Clinical research glossary

Lupus Foundation of America

Resource Content

Clear and simple definitions of commonly used research terms.

An unwanted side effect of a drug
Measurements taken at the beginning of a study.
When a point of view prevents impartial judgment on issues relating to the subject of that point of view. In clinical studies, bias is controlled by blinding and randomization
Efforts to prevent participants from knowing whether they are in the treatment group or the placebo group. In a single-blind design, the participant is unaware of the nature of a drug or intervention, but the research team may know. In a double-blind study, neither the participant nor the research team knows who is getting a drug and who is receiving placebo.
A group of people with characteristics in common
People with similar characteristics as those in the intervention group but who receive placebo or only their usual care.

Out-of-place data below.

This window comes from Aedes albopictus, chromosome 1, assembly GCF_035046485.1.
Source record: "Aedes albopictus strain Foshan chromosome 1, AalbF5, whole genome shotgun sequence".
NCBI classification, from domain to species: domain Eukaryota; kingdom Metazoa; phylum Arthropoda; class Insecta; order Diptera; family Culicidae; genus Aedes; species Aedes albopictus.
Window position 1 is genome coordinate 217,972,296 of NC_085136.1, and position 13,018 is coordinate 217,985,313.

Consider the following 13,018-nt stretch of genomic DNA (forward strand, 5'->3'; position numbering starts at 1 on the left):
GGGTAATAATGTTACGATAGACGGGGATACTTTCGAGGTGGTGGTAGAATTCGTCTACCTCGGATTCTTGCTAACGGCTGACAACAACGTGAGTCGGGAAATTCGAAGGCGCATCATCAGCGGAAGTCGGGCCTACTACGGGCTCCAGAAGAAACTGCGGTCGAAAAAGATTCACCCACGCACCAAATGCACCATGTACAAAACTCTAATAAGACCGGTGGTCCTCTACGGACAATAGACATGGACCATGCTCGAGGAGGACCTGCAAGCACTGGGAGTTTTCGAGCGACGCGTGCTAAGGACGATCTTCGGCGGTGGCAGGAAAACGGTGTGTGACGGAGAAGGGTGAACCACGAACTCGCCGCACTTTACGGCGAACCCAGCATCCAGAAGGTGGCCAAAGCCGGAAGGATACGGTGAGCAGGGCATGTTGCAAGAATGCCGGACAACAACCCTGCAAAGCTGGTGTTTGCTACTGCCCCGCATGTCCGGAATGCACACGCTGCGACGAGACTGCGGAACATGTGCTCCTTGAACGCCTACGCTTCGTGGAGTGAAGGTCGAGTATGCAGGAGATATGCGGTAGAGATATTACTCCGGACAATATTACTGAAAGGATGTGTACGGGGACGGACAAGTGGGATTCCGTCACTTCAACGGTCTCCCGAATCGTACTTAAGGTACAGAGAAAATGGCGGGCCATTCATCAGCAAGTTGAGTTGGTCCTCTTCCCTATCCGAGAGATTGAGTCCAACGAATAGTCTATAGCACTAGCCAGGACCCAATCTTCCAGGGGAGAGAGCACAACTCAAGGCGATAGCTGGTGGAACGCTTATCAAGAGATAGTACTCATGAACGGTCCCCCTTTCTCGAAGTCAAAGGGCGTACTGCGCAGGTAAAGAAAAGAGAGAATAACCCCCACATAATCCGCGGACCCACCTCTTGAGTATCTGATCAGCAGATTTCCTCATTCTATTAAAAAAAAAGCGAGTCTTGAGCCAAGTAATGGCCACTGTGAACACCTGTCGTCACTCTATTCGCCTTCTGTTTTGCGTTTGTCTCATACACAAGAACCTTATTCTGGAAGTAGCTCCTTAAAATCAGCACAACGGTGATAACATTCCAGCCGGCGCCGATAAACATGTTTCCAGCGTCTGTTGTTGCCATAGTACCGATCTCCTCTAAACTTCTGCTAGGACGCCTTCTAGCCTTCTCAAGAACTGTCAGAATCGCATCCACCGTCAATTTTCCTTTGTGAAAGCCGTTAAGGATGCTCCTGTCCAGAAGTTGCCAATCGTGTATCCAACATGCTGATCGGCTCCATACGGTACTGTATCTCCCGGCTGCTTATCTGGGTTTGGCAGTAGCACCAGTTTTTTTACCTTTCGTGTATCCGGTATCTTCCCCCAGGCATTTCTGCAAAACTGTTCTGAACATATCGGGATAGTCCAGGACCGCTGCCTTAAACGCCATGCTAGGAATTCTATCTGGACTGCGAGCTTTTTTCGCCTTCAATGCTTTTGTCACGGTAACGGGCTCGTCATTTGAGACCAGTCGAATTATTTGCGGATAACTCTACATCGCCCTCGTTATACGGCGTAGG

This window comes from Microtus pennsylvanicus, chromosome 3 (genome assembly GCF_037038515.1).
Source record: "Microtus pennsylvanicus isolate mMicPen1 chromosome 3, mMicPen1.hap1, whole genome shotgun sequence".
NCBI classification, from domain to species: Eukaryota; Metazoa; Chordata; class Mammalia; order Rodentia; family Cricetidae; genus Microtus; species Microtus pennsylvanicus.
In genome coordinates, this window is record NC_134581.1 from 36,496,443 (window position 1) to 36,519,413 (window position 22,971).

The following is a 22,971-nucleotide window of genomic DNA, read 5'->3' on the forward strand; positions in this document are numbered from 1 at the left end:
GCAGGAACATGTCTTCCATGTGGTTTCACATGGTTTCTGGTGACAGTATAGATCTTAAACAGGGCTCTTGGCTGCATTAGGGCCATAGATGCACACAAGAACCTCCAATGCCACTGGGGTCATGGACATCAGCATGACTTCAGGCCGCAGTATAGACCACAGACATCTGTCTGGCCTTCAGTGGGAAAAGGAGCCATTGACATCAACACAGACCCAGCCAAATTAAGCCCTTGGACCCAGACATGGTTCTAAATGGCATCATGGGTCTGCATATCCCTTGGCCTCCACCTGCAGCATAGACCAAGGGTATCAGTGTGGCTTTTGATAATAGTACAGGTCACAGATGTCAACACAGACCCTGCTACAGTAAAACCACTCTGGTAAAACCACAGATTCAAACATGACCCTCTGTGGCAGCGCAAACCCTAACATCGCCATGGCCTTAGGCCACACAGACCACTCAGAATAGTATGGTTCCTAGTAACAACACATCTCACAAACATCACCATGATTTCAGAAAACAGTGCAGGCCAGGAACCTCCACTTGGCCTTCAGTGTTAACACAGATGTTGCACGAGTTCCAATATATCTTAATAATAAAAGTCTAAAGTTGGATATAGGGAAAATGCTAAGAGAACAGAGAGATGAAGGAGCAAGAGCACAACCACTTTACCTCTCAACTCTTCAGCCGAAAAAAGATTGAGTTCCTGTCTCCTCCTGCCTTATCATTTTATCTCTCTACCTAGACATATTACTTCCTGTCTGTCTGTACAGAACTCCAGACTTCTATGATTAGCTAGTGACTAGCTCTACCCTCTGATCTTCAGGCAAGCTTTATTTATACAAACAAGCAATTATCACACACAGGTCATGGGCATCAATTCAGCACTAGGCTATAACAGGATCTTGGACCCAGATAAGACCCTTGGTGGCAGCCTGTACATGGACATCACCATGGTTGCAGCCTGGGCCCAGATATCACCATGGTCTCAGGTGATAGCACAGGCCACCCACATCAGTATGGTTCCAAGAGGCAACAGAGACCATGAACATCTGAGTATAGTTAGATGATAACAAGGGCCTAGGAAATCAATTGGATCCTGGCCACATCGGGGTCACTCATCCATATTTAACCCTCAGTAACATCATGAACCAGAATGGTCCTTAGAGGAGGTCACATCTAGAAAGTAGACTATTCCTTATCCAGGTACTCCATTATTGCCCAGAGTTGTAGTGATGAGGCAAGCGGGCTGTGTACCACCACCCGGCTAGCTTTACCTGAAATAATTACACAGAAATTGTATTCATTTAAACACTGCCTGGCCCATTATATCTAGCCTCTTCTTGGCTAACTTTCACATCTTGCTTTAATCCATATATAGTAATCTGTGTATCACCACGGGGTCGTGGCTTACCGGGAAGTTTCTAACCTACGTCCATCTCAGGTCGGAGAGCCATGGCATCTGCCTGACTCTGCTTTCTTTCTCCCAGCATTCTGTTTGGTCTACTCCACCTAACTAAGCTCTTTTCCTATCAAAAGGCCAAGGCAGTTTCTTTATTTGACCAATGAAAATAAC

An overall outcome that the study is intended to measure
The factors or reasons that prevent a person from participating in a clinical study.
The factors, or reasons, that allow a person to participate in a clinical study.
A form that is signed before joining a research study. The form has details about the study and its risks.
A group that reviews and approves research on people. The purpose of the IRB is to make sure that all human research is conducted in accordance with all federal, institutional, and ethical rules.
Any drug or therapy that has an effect.
A pill, liquid, or powder that contains no active ingredient.
The design of a clinical trial.
The method by which participants are assigned to intervention and control groups, intended to reduce or eliminate biases.

Download the full glossary of clinical trial terms or view it here.